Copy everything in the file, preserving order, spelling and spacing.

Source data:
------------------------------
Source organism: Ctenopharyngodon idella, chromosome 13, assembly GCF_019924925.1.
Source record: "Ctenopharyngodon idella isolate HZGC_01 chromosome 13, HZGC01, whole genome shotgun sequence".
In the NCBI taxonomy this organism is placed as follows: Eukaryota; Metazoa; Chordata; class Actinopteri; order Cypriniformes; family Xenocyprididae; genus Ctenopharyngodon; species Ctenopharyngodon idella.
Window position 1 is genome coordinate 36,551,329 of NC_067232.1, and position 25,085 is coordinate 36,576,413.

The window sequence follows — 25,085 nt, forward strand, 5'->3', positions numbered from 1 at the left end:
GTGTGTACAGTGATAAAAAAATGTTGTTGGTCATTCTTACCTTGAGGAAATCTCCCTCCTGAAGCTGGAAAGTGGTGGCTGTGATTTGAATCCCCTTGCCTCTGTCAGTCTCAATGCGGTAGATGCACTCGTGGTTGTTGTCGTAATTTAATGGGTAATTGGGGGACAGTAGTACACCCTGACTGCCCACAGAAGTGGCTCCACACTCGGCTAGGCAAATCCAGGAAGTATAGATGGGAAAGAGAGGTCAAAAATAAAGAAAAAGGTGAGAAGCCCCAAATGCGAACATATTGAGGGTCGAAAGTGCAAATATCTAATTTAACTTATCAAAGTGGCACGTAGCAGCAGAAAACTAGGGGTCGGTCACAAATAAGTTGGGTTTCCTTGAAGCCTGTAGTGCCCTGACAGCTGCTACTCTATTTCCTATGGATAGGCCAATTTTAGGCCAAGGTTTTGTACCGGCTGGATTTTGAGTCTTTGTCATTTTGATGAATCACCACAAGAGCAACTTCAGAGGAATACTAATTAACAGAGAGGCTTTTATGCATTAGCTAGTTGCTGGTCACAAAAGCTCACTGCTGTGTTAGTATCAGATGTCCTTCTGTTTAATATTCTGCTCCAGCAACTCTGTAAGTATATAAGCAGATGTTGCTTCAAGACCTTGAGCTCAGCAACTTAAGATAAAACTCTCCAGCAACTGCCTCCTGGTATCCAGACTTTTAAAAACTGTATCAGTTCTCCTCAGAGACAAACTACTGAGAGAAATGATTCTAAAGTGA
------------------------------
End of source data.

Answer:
Source organism: Ctenopharyngodon idella, chromosome 13, assembly GCF_019924925.1.
Source record: "Ctenopharyngodon idella isolate HZGC_01 chromosome 13, HZGC01, whole genome shotgun sequence".
In the NCBI taxonomy this organism is placed as follows: Eukaryota; Metazoa; Chordata; class Actinopteri; order Cypriniformes; family Xenocyprididae; genus Ctenopharyngodon; species Ctenopharyngodon idella.
Window position 1 is genome coordinate 36,551,329 of NC_067232.1, and position 25,085 is coordinate 36,576,413.

The window sequence follows — 25,085 nt, forward strand, 5'->3', positions numbered from 1 at the left end:
GTGTGTACAGTGATAAAAAAATGTTGTTGGTCATTCTTACCTTGAGGAAATCTCCCTCCTGAAGCTGGAAAGTGGTGGCTGTGATTTGAATCCCCTTGCCTCTGTCAGTCTCAATGCGGTAGATGCACTCGTGGTTGTTGTCGTAATTTAATGGGTAATTGGGGGACAGTAGTACACCCTGACTGCCCACAGAAGTGGCTCCACACTCGGCTAGGCAAATCCAGGAAGTATAGATGGGAAAGAGAGGTCAAAAATAAAGAAAAAGGTGAGAAGCCCCAAATGCGAACATATTGAGGGTCGAAAGTGCAAATATCTAATTTAACTTATCAAAGTGGCACGTAGCAGCAGAAAACTAGGGGTCGGTCACAAATAAGTTGGGTTTCCTTGAAGCCTGTAGTGCCCTGACAGCTGCTACTCTATTTCCTATGGATAGGCCAATTTTAGGCCAAGGTTTTGTACCGGCTGGATTTTGAGTCTTTGTCATTTTGATGAATCACCACAAGAGCAACTTCAGAGGAATACTAATTAACAGAGAGGCTTTTATGCATTAGCTAGTTGCTGGTCACAAAAGCTCACTGCTGTGTTAGTATCAGATGTCCTTCTGTTTAATATTCTGCTCCAGCAACTCTGTAAGTATATAAGCAGATGTTGCTTCAAGACCTTGAGCTCAGCAACTTAAGATAAAACTCTCCAGCAACTGCCTCCTGGTATCCAGACTTTTAAAAACTGTATCAGTTCTCCTCAGAGACAAACTACTGAGAGAAATGATTCTAAAGTGA